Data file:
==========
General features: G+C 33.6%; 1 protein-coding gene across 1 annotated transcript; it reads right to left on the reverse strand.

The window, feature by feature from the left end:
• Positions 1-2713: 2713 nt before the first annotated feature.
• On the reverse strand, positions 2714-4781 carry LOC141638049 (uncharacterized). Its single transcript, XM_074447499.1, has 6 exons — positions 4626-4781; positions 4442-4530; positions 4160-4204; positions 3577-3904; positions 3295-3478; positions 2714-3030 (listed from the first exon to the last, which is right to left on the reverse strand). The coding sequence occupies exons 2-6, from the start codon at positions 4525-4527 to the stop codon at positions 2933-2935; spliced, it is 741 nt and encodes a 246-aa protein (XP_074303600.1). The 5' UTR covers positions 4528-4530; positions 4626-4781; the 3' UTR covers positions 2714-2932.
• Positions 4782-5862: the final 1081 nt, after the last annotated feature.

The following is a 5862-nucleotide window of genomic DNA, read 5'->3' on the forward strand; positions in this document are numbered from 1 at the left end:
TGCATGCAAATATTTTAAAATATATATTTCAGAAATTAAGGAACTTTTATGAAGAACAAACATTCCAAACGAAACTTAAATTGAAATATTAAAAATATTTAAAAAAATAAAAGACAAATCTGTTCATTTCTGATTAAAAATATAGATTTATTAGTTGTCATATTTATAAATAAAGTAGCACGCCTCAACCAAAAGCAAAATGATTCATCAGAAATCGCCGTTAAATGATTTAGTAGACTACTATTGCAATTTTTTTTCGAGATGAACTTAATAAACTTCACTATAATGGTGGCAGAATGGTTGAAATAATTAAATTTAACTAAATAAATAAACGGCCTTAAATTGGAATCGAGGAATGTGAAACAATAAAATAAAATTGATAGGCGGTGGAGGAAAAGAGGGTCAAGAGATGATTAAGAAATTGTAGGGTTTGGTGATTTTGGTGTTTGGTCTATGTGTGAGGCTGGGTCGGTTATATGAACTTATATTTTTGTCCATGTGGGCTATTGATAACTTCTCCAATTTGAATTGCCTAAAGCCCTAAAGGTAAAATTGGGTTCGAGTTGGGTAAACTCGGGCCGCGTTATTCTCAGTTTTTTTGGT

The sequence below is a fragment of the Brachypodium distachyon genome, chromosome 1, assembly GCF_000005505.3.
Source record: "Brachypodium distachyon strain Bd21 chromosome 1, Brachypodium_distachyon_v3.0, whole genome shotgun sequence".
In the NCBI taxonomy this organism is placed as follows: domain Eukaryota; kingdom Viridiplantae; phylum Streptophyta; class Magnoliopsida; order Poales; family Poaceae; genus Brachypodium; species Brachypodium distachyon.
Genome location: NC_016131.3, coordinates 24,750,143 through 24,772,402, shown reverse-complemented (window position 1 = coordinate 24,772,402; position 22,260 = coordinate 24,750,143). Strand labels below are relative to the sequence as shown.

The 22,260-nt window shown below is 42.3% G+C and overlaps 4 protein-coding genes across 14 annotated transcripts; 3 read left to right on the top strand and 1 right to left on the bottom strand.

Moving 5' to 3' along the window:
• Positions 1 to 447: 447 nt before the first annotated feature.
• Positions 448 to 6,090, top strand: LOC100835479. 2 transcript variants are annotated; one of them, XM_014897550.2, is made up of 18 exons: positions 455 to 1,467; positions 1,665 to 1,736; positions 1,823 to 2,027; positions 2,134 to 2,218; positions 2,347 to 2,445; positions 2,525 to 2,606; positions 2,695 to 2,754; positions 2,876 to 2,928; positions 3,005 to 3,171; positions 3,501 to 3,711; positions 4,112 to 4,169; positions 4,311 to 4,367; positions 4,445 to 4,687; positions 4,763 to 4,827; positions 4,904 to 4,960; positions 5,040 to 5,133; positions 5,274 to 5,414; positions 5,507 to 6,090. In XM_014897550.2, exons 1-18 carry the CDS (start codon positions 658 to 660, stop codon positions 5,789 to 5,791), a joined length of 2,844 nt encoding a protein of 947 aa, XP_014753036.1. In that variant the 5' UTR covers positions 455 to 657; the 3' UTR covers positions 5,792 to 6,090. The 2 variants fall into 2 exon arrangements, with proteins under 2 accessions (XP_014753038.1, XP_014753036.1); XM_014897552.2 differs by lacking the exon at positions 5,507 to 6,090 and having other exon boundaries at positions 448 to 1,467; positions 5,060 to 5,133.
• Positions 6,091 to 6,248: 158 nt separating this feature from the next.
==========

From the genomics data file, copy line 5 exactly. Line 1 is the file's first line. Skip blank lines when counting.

• Positions 4782-5862: the final 1081 nt, after the last annotated feature.